I hear the same complaint all the time: “I never have enough money.”
Truth is, we’ve all been there, but while some of us choose to confront the situation head on to get out of that rut, others continue the paycheck-to-paycheck lifestyle for a number of reasons. What are they? Find out where you fit in here.
1. You’re Not Budgeting Properly.
The sole purpose of budgeting is so you can keep track of exactly how much money is coming into, and going out of, your bank account every month. For this system to work, you must track your finances accurately. Otherwise, it becomes a messy situation. For instance, your take-home pay generally stays the same, but that’s not always the case for your expenses (i.e., your bills) — your electricity bill especially fluctuates month to month, as does your phone bill, probably.
It’s important to follow those variable expenses to the cent so you can decide where to make changes, such as cutting back on recreational activities, picking up a part-time job, or other adjustments to ensure that you have enough money (and a little excess) in your budget every month.
2. You’re Shopping Frivolously.
It’s easy to go overboard when shopping, especially if you’re susceptible to impulse buying, so it’s important to keep your wallet in check when you go out. If you know you can’t afford anything extra this month, don’t tempt yourself by going shopping (or “browsing”). Find something more productive to do with your time — like thinking of ways to make extra money (imagine that!) — so you don’t fall prey to spending money you don’t have.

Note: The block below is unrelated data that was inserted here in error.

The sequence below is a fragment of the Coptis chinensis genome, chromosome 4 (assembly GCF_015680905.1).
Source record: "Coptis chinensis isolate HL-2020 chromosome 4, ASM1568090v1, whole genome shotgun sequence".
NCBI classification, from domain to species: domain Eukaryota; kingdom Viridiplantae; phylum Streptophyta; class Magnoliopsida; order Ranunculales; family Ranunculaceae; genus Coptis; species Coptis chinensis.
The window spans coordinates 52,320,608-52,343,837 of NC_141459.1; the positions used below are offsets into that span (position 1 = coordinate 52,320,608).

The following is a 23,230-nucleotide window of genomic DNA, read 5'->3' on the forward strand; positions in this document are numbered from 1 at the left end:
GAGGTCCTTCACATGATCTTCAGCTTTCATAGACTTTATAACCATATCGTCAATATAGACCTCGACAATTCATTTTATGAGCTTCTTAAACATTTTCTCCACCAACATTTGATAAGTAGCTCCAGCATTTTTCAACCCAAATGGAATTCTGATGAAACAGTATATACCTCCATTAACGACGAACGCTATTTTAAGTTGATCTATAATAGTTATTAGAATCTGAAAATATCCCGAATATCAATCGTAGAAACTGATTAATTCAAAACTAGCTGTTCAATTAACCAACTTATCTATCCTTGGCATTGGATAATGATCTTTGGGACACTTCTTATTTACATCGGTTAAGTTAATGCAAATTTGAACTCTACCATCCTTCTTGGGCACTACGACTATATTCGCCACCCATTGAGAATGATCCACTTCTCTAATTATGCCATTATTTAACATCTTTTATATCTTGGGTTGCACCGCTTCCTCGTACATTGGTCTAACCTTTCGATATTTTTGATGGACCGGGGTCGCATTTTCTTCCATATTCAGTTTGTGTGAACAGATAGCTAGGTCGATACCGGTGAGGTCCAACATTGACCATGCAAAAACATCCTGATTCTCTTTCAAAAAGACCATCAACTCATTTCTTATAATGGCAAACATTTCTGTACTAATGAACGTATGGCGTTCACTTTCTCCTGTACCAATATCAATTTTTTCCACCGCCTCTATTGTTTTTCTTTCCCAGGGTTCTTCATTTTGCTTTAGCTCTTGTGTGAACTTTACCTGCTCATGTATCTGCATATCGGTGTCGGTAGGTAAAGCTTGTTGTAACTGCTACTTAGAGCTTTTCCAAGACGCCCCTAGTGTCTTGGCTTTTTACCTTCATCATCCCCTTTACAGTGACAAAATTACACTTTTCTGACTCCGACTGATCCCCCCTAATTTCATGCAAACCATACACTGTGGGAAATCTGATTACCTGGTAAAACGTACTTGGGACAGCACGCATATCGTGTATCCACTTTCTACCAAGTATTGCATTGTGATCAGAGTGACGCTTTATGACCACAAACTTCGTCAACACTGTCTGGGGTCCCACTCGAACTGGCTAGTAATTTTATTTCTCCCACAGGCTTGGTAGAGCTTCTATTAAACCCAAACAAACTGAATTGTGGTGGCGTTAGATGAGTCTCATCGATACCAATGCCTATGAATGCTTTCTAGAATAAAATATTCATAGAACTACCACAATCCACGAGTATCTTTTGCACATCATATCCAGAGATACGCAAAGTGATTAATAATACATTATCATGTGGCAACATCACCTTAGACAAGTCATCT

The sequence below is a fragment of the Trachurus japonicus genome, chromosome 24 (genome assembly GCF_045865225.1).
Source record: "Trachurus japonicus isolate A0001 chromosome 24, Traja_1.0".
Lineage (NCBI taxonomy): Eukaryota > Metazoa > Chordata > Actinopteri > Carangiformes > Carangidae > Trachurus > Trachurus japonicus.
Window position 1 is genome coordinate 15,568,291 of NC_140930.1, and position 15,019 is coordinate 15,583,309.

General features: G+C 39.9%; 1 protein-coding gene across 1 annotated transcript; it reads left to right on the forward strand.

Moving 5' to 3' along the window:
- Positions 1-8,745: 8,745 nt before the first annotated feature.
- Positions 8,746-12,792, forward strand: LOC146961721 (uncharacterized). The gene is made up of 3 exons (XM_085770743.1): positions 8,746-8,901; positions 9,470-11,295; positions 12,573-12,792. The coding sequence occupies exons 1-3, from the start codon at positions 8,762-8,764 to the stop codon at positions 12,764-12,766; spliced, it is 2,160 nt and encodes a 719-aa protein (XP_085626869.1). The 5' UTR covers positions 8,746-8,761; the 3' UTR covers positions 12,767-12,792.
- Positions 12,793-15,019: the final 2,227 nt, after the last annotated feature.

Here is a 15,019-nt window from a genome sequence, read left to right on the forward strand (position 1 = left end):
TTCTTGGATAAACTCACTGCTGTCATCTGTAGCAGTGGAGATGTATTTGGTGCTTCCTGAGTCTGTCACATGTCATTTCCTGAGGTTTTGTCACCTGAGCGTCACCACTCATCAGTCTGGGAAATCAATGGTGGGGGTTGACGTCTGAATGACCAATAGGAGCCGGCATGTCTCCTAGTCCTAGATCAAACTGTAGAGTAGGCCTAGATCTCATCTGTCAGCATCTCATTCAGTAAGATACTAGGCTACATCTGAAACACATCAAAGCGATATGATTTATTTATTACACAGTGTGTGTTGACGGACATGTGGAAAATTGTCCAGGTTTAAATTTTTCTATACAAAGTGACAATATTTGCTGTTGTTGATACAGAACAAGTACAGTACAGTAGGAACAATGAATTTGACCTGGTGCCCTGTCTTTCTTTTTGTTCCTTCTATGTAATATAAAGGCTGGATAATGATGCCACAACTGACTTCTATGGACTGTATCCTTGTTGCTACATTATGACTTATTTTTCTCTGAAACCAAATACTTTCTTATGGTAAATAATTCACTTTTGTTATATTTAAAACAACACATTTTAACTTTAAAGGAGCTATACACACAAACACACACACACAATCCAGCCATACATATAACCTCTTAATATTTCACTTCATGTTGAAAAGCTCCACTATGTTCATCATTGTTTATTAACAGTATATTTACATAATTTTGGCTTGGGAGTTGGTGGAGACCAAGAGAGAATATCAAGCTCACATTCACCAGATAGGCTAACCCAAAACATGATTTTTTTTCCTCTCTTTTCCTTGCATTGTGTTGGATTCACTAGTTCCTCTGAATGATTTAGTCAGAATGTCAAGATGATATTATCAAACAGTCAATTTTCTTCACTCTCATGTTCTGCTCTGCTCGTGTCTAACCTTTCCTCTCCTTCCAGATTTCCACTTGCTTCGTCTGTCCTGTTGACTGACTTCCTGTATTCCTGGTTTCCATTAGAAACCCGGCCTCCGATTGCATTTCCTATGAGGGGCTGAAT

3. You’re Neglecting Your Savings Account.
I treat my savings account as a reserve that should only be touched in extreme emergencies. I funnel money to that account consistently, after all my monthly expenses have first been paid. I do include a bit of extra money in my budget to do things I like, like go to the movies or hang out with friends on the weekends. But after bills and regular expenses are paid, most of my leftover earnings go to savings.
If you’re in such a financial bind that you have neither funds in your checking account nor your savings, you need to reevaluate your priorities before you’re faced with a major expense that could put you deeply in debt for years to come.
4. You’re Being Lazy.
This may sound harsh, but I believe laziness is one of the most common problems among people who complain they don’t have enough money. Now, before you start sending nastygrams my way, I’m not talking about the hard-working Americans in unfortunate circumstances who can barely make ends meet; those folks know how real the struggle is, and they’re constantly working to correct the situation in most cases.
Instead, I’m referring to perfectly middle and lower-middle class folks who have just enough money to cover their expenses and more time than they know what to do with, which, coincidentally, is anything but work harder.
I have no sympathy and very little tolerance for these people. Personally, I try to make an extra buck everywhere I can, so I can enjoy the life I have. That means having lots of little side gigs: taking on additional writing work, renting out my homes on Airbnb, dog sitting via Rover.com, and shopping and delivering groceries using Instacart. These are things that almost anyone can do. To be in the red financially because you’re being lazy is no one’s fault but your own and — dare I say it? — probably well deserved.